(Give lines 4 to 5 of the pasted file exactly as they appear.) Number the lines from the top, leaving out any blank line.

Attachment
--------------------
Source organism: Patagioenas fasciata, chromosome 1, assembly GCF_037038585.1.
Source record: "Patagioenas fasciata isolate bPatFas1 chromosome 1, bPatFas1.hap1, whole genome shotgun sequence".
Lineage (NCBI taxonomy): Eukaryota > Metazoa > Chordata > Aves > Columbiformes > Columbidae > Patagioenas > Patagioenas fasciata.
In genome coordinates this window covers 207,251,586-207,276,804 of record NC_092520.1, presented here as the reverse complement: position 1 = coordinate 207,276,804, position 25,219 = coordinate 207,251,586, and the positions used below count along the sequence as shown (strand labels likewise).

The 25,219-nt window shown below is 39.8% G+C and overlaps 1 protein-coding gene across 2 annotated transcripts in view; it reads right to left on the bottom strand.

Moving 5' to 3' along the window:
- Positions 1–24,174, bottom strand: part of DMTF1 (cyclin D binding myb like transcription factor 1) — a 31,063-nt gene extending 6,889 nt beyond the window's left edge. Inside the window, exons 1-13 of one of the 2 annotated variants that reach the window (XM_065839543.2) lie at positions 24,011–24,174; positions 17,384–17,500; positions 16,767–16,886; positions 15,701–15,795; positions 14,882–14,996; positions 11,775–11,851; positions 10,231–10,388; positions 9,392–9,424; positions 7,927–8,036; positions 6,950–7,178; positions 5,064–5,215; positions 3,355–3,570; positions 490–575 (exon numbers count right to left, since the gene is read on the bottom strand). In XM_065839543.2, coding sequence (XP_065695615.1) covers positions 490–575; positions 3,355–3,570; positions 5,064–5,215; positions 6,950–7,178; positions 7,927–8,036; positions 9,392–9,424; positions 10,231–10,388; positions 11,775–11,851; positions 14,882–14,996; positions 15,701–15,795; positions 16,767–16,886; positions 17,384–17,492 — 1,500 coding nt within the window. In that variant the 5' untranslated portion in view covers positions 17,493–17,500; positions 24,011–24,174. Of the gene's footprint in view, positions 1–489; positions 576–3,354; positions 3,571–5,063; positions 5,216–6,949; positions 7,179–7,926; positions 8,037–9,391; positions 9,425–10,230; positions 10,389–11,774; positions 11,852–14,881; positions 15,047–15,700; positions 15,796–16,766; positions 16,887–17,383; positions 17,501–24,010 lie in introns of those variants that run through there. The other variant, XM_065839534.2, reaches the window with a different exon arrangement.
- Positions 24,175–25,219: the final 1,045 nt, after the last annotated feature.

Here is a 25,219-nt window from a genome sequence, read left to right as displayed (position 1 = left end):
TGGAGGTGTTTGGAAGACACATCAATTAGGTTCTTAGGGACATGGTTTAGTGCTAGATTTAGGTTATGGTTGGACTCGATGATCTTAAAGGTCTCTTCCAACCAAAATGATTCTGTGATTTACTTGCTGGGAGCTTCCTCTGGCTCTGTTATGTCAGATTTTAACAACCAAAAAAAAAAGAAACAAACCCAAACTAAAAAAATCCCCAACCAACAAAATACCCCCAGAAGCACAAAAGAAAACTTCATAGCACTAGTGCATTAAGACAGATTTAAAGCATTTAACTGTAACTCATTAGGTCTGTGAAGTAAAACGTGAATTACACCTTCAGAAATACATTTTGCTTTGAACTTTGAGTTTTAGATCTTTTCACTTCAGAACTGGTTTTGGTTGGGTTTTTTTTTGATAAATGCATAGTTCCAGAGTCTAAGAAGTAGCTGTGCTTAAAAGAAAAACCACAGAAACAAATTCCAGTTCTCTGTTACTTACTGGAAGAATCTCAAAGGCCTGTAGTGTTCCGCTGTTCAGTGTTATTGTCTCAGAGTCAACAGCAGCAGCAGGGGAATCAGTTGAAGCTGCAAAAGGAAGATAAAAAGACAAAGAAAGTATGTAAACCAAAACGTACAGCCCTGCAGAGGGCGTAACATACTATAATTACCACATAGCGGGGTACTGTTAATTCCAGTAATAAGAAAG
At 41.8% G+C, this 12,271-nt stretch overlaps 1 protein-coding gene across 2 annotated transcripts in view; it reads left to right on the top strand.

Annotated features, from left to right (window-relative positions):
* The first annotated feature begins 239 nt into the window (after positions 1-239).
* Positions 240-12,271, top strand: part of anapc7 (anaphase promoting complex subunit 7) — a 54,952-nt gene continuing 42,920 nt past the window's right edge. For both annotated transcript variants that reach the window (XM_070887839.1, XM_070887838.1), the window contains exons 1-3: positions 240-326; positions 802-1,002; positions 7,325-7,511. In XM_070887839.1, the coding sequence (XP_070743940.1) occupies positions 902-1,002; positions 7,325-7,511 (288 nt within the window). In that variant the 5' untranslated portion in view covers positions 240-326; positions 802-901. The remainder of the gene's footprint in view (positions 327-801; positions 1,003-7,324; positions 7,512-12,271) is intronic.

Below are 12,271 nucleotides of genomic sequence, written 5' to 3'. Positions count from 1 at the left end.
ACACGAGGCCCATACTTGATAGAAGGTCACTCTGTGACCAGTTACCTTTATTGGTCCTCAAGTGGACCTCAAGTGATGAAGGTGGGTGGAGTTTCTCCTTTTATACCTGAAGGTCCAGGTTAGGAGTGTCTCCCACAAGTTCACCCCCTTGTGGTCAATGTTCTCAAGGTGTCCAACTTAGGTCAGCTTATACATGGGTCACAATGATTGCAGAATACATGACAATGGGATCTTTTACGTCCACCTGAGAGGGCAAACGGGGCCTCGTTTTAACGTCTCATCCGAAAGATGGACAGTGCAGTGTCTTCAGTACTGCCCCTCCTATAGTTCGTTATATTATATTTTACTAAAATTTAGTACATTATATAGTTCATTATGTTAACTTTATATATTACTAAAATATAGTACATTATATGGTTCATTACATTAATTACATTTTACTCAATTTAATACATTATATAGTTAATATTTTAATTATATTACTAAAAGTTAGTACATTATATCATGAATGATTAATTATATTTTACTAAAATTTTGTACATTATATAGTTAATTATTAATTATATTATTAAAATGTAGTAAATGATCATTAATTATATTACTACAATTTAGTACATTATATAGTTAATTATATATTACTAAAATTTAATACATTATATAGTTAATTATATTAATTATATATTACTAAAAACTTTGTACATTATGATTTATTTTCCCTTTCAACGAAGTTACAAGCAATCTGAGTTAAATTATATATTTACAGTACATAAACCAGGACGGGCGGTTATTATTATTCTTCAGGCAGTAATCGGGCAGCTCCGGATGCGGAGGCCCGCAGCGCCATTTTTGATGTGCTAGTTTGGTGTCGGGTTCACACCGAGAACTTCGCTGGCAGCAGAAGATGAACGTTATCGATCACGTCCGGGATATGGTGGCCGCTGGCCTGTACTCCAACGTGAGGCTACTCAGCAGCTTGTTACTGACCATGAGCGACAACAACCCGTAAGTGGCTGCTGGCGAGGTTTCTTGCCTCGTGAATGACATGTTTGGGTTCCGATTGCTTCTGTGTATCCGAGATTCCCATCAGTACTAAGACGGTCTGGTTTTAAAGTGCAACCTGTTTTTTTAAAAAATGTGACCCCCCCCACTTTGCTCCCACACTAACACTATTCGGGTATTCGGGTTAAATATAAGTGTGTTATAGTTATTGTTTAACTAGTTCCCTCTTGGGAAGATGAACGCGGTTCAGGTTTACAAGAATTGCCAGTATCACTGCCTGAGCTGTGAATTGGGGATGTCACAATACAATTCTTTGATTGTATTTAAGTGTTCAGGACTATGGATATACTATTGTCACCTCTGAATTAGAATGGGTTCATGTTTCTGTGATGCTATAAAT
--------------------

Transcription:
In genome coordinates this window covers 207,251,586-207,276,804 of record NC_092520.1, presented here as the reverse complement: position 1 = coordinate 207,276,804, position 25,219 = coordinate 207,251,586, and the positions used below count along the sequence as shown (strand labels likewise).

The 25,219-nt window shown below is 39.8% G+C and overlaps 1 protein-coding gene across 2 annotated transcripts in view; it reads right to left on the bottom strand.